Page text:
Laureates of the Japan Prize

The 1992 (8th) Japan Prize

Science and Technology for Biological Production
Discovery of method of the cryopreservation of semen and embryos in farm animals

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Prof. Ernest John Christopher Polge (UK)

The Scientific Director of Animal Biotechnology Cambridge Ltd.
1926-2006
Award Citation

Prof. Polge has worked in Cambridge for over 30 years at the Animal Research Station Huntingdon Road. He is a specialist in reproductive biology, low temperature biology and the application of research in reproduction to animal breeding. He has published over 150 papers in scientific journals and undertaken numerous lecture tours in the UK and abroad.

He is a consultant to the FAO on the conservation of genetic resources and to the UNDP Biotechnology Programme in India, a member of the Genome Specialist Group of the International Union for the Conservation of Nature and advises the Technical Committee of Rare Breeds Survival Trust. He has been the UK representative on the EC committee concerned with the physiology of reproduction in farm animals. He has previously been Secretary and Chairman of the Society for the Study of Fertility and Chairman of the Society for Low Temperature Biology.

In the early 1950's, Prof. Polge and his colleagues reported in "Nature" a new method for preservation of spermatozoa whereby bull semen in glycerol-containing media with stood freezing at a very low temperature (-79℃). This has promoted the growth of what has become a new science of cryobiology with practical applications in various spheres in medicine and agriculture, for instance, freezing of embryos. There is no doubt that the largest application has been in the deepfreezing of semen for artificial insemination, particularly in cattle, in which the impact on breeding and livestock improvement has been very great. Prof. Polge was concerned not only with the development of the basic principles of semen preservation, but also with its application in Britain and elsewhere through active collaboration with organizations such as the Milk Marketing Board and the Meat and Livestock Commission.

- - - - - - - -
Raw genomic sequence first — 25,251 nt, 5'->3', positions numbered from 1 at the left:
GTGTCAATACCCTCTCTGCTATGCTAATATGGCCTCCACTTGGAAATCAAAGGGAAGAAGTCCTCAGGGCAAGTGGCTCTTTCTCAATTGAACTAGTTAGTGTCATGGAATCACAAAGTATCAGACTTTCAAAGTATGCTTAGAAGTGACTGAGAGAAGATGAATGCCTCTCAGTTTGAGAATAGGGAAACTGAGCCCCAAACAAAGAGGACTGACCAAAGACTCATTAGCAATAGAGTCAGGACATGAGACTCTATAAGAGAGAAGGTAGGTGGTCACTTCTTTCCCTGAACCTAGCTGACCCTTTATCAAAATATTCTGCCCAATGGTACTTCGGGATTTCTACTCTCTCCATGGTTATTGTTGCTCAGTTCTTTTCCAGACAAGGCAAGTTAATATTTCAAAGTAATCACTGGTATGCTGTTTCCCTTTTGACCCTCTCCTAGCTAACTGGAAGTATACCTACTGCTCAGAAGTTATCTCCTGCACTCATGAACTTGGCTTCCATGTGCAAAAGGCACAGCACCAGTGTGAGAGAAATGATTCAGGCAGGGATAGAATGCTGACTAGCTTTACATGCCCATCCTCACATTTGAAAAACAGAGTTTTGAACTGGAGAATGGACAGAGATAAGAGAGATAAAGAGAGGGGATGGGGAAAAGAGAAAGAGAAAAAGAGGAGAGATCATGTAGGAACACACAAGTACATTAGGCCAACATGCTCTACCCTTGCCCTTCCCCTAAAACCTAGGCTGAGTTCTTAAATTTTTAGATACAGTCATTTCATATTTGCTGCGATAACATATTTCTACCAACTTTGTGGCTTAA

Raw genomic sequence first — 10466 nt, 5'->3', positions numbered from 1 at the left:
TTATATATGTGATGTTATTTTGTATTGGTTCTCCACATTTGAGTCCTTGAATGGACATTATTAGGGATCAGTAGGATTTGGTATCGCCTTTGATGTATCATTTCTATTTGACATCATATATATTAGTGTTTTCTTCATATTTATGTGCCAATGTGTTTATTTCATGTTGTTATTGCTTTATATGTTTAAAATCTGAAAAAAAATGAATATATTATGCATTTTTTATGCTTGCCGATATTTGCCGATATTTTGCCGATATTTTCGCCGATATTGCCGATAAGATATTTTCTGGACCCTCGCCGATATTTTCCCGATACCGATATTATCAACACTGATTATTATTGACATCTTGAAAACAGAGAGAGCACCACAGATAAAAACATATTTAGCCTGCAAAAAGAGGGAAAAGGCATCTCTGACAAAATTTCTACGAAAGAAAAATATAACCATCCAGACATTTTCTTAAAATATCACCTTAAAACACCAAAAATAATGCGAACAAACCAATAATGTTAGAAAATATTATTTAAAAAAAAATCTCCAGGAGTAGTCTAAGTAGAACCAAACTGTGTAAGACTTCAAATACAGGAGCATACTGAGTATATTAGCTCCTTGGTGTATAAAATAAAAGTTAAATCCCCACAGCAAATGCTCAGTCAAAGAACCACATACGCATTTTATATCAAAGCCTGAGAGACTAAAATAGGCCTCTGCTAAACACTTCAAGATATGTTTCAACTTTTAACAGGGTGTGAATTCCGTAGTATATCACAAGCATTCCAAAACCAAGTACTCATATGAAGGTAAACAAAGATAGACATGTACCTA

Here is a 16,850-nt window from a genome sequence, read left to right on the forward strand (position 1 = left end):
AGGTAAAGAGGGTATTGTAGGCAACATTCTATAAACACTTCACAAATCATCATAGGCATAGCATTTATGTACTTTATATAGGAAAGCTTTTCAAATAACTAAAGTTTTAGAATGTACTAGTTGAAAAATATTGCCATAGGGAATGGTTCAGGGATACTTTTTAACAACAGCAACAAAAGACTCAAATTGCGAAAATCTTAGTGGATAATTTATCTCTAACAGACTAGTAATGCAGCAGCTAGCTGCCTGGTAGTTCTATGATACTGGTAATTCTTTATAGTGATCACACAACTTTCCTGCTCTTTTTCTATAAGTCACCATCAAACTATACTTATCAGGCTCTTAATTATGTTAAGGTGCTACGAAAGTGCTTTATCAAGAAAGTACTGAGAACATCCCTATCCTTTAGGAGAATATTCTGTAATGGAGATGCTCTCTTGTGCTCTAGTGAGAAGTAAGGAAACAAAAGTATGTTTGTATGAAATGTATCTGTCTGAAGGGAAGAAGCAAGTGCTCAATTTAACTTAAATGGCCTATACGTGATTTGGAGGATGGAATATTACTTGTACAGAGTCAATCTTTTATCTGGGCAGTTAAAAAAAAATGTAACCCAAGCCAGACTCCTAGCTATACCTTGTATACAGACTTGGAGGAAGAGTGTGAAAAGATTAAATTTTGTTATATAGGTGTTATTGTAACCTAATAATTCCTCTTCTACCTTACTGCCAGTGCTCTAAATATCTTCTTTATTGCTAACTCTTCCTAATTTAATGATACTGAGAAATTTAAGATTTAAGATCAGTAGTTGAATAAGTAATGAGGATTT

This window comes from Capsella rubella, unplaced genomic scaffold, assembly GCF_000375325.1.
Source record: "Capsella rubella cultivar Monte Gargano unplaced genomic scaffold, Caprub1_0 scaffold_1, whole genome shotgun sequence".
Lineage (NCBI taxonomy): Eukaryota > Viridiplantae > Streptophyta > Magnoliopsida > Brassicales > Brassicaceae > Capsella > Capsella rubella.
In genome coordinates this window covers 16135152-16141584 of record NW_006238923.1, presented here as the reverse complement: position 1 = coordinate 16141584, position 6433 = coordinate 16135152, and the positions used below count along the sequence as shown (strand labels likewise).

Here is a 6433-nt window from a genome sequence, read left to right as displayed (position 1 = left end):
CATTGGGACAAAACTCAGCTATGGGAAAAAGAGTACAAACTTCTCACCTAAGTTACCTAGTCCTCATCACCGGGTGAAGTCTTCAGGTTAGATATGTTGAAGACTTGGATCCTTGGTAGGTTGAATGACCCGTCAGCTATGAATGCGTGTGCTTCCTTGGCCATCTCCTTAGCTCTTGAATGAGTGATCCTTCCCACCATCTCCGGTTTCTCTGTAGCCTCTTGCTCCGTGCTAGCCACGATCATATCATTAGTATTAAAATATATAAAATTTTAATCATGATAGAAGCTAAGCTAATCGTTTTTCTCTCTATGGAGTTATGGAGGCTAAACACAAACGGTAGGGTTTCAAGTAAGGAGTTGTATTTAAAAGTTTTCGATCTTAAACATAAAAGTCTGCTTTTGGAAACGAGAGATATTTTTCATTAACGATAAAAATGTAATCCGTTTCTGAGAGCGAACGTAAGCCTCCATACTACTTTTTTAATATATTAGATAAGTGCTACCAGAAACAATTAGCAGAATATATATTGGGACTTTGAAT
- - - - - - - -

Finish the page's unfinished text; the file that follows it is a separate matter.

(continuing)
Prof. Polge's work on reproductive physiology in farm animals has also made important contribution in a number of other areas. This is particularly true in relation to pig breeding. He was responsible for the first experiments on artificial insemination of pigs in the UK. He developed techniques for the control of reproductive cycles and carried out experiments on fertilization and early embryonic development. More recently he has been concerned with embryo transplantation and fertilization in vitro. The development of techniques for the preservation of embryos at low temperatures is now being applied in a number of farm animal species.

From what we have stated above, we believe that Prof. Polge truly deserves the Japan Prize of this year in Science and Technology for Biological Production by the unrivaled depth and width of his contributions to cryopreservation of semen and embryos in farm animals.

More about the Laureates

30 Years of Japan Prize

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